• Otherwise, open your Chromebook’s settings and type “print” into the search box.
  • Select Printing.
  • Tap on your printer’s name, and connect the blue Add button to finish.

That’s it! Now just hit Ctrl-P from any browser tab or look for the Print command in any app. Then, prepare to print to your heart’s content.

Chromebook in Education

The education need has been the Chromebooks’ most notable victory, competing on the low cost of the hardware, software, and maintenance. In addition, the clarity of the machines, which could be a disadvantage in other markets, has proven to be an advantage to school districts by reducing training and maintenance costs.

By January 2012, even while commercial deals were flat, Google placed about 27,000 Chromebooks in schools across 41 states in the U.S., including “one-on-one” programs, which allocate a computer for every student in South Carolina, Illinois, and Iowa. As of August 2012, over 500 school communities in the United States and Europe were utilizing the device.

In 2016, Chromebooks designated 58 percent of the 2.6 million mobile devices bought by U.S. schools and about 64 percent of that market beyond the U.S. By contrast, sales of Apple tablets and laptops to U.S. schools descended to 19 percent, approximated with 52 percent in 2012.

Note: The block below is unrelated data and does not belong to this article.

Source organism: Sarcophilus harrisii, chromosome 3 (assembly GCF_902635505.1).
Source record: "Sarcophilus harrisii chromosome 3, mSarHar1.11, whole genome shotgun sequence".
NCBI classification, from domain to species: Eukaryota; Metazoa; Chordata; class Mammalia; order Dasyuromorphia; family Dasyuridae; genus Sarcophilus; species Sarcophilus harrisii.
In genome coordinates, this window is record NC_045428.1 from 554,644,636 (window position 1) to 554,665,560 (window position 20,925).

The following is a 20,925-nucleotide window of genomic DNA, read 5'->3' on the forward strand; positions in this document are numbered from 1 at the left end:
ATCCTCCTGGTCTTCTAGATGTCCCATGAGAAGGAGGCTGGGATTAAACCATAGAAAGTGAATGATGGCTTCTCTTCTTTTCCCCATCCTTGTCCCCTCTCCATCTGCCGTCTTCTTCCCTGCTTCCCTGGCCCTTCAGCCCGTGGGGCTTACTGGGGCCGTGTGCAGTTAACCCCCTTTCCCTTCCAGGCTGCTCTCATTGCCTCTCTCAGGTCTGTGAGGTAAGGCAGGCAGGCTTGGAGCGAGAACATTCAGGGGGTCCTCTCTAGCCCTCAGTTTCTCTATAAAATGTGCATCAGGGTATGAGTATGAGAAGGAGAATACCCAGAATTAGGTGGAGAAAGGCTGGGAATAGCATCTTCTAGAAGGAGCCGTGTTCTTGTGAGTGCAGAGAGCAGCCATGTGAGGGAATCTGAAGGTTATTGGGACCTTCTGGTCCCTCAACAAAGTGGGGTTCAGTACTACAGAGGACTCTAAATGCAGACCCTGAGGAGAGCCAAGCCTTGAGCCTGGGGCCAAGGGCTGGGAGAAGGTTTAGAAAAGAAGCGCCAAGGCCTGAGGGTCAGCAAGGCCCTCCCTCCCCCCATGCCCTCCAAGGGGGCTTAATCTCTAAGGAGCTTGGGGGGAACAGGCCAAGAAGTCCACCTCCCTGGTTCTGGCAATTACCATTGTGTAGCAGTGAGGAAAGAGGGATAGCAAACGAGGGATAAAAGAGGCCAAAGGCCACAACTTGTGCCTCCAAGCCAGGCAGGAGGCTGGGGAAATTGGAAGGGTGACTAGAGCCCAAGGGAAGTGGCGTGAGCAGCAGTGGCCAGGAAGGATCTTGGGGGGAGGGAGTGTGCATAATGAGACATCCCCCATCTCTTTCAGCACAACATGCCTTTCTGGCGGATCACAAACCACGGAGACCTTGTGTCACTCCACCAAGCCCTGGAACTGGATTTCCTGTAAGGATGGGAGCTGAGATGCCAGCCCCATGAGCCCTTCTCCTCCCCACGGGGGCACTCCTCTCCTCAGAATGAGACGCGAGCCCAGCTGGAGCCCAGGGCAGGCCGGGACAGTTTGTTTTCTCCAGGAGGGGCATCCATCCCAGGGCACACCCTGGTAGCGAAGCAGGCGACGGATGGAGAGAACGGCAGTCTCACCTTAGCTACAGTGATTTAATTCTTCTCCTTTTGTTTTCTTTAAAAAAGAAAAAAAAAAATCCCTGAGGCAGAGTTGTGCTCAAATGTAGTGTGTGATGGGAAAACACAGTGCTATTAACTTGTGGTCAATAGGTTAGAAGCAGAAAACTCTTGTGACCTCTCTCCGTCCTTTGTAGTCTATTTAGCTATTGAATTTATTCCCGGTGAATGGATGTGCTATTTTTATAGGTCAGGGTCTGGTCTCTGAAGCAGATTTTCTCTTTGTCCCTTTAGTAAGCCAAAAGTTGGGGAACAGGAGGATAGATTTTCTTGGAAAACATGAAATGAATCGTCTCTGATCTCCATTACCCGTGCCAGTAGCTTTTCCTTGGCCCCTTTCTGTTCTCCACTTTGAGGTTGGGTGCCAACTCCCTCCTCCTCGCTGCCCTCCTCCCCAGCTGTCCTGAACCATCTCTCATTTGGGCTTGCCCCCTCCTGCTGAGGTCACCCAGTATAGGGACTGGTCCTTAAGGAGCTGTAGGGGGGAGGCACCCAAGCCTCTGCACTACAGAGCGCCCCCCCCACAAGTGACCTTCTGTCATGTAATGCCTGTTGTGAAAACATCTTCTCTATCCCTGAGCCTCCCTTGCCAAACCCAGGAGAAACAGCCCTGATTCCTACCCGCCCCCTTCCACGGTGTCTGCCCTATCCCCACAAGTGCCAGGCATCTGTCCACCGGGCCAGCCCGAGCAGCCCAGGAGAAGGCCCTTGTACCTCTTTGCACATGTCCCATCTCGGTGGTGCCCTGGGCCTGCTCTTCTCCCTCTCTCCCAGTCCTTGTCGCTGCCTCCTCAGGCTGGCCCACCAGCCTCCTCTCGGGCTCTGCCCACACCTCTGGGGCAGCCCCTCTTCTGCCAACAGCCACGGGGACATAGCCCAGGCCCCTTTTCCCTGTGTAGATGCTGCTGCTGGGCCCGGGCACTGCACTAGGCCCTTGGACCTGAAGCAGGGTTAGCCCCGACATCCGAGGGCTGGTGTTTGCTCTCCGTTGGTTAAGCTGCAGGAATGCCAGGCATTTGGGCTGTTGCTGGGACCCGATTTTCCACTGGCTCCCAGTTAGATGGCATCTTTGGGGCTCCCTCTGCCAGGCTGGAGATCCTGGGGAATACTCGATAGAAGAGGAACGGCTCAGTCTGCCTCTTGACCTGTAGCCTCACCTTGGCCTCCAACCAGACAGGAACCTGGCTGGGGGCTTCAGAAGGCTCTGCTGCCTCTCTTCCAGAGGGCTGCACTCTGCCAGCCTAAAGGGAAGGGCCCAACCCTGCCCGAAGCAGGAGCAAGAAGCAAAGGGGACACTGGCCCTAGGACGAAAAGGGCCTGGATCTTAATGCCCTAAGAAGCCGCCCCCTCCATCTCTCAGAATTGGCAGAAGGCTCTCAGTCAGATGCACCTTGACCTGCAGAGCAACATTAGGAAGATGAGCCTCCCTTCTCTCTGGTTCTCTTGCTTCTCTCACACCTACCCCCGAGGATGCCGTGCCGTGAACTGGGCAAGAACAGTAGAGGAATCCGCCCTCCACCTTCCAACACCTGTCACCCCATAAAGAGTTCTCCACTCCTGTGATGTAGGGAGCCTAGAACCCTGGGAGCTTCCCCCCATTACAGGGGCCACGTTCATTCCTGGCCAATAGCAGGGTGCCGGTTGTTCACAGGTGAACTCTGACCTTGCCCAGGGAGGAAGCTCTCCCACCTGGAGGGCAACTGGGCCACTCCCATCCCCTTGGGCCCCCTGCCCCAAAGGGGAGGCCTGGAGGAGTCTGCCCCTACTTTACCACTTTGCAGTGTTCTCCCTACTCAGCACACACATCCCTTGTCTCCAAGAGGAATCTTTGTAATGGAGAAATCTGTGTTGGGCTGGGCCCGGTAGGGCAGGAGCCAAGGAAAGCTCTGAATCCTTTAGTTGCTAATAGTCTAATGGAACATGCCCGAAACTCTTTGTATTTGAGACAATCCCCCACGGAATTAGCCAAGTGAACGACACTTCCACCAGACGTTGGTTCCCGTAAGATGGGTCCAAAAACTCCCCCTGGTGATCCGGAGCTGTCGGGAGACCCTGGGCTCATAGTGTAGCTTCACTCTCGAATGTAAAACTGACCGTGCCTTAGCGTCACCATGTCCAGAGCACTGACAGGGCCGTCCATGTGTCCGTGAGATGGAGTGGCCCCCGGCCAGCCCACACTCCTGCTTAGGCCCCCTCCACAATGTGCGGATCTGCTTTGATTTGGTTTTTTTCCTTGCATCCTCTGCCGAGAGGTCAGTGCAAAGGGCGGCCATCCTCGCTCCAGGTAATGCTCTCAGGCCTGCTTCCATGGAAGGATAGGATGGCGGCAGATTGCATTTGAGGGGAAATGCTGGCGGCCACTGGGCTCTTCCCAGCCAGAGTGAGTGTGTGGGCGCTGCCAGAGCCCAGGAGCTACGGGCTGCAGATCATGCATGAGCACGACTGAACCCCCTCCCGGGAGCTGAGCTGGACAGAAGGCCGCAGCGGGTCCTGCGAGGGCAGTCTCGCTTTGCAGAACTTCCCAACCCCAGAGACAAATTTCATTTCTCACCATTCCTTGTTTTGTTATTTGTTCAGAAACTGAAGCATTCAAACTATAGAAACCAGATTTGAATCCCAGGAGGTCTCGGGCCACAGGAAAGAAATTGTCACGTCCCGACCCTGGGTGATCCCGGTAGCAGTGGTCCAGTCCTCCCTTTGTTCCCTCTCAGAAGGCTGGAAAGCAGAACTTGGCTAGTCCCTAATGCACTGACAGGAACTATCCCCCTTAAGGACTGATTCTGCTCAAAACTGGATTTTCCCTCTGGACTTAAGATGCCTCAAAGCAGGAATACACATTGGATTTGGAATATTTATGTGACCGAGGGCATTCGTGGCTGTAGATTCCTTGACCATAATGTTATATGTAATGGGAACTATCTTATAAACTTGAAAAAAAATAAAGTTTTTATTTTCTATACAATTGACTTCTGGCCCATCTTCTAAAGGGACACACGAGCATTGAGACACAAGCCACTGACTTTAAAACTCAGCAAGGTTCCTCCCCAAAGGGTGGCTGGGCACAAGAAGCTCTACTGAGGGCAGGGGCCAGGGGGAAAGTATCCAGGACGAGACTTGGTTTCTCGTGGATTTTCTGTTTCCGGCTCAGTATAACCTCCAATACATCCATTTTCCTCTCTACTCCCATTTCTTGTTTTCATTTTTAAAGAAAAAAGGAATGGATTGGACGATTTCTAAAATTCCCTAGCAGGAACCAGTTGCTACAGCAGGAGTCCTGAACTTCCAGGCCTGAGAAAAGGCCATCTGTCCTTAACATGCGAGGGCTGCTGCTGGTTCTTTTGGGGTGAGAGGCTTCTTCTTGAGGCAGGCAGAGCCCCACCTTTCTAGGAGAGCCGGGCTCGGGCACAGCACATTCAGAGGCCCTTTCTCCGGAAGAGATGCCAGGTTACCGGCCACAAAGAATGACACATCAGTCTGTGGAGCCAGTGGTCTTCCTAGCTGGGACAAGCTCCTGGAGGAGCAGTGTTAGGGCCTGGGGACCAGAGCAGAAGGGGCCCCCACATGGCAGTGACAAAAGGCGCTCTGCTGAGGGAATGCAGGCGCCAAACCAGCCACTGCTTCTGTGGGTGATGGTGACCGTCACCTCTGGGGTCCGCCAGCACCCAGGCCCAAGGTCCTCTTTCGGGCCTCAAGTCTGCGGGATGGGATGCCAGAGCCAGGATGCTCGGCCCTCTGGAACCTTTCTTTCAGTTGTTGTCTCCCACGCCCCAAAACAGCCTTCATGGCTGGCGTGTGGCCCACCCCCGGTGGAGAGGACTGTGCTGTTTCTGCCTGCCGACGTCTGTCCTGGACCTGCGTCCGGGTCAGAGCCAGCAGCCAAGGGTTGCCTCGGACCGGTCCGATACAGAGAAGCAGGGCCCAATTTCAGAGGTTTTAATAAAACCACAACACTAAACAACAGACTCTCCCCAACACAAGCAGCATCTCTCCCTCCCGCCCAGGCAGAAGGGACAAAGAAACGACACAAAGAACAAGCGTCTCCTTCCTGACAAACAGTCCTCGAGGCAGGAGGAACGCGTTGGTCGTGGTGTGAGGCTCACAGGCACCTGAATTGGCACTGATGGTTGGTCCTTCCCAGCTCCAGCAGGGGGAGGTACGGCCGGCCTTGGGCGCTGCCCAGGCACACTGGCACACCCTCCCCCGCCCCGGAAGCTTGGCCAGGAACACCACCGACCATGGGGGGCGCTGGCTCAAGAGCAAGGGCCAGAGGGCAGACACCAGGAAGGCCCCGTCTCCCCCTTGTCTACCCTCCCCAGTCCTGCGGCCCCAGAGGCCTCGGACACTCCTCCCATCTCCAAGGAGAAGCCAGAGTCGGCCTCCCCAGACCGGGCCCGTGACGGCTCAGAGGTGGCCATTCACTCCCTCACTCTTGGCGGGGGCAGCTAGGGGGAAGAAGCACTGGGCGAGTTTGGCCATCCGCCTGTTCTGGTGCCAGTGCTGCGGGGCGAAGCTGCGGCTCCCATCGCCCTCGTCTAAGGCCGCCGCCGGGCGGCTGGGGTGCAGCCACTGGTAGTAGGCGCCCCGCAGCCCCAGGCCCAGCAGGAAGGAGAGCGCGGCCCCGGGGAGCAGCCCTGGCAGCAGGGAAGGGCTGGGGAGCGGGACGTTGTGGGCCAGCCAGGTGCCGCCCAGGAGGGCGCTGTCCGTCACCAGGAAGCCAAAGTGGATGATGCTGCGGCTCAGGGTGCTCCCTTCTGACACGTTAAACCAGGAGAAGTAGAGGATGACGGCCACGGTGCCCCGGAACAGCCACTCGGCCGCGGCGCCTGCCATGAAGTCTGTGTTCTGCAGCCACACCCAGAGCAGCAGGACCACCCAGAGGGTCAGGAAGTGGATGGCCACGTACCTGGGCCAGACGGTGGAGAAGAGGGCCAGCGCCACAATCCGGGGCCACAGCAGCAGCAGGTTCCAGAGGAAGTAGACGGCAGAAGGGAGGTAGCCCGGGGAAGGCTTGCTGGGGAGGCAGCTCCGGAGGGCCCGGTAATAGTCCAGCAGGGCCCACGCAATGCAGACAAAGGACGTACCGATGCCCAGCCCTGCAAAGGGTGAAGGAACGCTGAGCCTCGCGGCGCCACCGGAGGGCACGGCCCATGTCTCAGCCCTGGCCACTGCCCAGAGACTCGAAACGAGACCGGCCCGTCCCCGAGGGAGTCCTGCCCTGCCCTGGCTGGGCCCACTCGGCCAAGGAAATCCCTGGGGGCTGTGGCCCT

Helping trigger Chromebook sales is Google Classroom, an app designed for teachers in 2014 that serves as a hub for classroom activities, including attendance, classroom discussions, homework, and communication with students and parents.

There have, however, been problems with privacy within the context of the education demand for Chromebooks. Officials at schools issuing Chromebooks for students have established that students have no right to privacy when using school-issued Chromebooks, even at home. The school can monitor all online and offline activity using third-party software pre-installed on the laptops. Further, the Electronic Frontier Foundation has lamented that Google itself is violating the privacy of students by enabling the synchronization function within Google Chrome (“Chrome Sync”) by default, permitting web browsing histories and other data of students – including those under-13 – to be stored on Google servers and potentially utilized for purposes other than authorized educational purposes.

A point of contention has been that users of school-issued Chromebooks cannot change these settings themselves as a measure to protect their privacy; only the administrator who issued the laptops can change them. In addition, minors shouldn’t be tracked or used as guinea pigs, with their data treated as a profit center. Finally, if Google wants to use students’ data to ‘improve Google products, it needs to get express consent from parents.

By March 2018, Chromebooks created up to 60% of computers used in schools. Superior security is the main reason for this level of market adoption.

Over 30 million Chromebooks were shipped in 2020, as school districts and parents purchased them for remote learning during the COVID-19 pandemic.